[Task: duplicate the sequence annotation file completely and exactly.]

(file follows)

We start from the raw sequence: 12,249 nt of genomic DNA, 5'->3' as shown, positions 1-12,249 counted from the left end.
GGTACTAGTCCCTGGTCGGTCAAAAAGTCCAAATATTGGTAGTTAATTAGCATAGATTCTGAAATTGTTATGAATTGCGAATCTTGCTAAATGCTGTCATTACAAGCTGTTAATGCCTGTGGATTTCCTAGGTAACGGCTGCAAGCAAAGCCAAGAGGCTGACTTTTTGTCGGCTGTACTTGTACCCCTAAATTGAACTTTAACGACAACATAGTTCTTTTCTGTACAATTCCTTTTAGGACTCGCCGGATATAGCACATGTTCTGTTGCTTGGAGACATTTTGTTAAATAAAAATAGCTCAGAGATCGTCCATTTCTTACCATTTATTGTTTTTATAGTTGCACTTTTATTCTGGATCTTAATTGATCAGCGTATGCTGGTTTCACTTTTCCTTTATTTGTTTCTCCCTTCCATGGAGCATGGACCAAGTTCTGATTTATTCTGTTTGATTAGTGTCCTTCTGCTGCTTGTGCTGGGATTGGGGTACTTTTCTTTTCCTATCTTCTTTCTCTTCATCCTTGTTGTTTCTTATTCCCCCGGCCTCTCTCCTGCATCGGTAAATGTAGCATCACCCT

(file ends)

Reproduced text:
We start from the raw sequence: 12,249 nt of genomic DNA, 5'->3' as shown, positions 1-12,249 counted from the left end.
GGTACTAGTCCCTGGTCGGTCAAAAAGTCCAAATATTGGTAGTTAATTAGCATAGATTCTGAAATTGTTATGAATTGCGAATCTTGCTAAATGCTGTCATTACAAGCTGTTAATGCCTGTGGATTTCCTAGGTAACGGCTGCAAGCAAAGCCAAGAGGCTGACTTTTTGTCGGCTGTACTTGTACCCCTAAATTGAACTTTAACGACAACATAGTTCTTTTCTGTACAATTCCTTTTAGGACTCGCCGGATATAGCACATGTTCTGTTGCTTGGAGACATTTTGTTAAATAAAAATAGCTCAGAGATCGTCCATTTCTTACCATTTATTGTTTTTATAGTTGCACTTTTATTCTGGATCTTAATTGATCAGCGTATGCTGGTTTCACTTTTCCTTTATTTGTTTCTCCCTTCCATGGAGCATGGACCAAGTTCTGATTTATTCTGTTTGATTAGTGTCCTTCTGCTGCTTGTGCTGGGATTGGGGTACTTTTCTTTTCCTATCTTCTTTCTCTTCATCCTTGTTGTTTCTTATTCCCCCGGCCTCTCTCCTGCATCGGTAAATGTAGCATCACCCT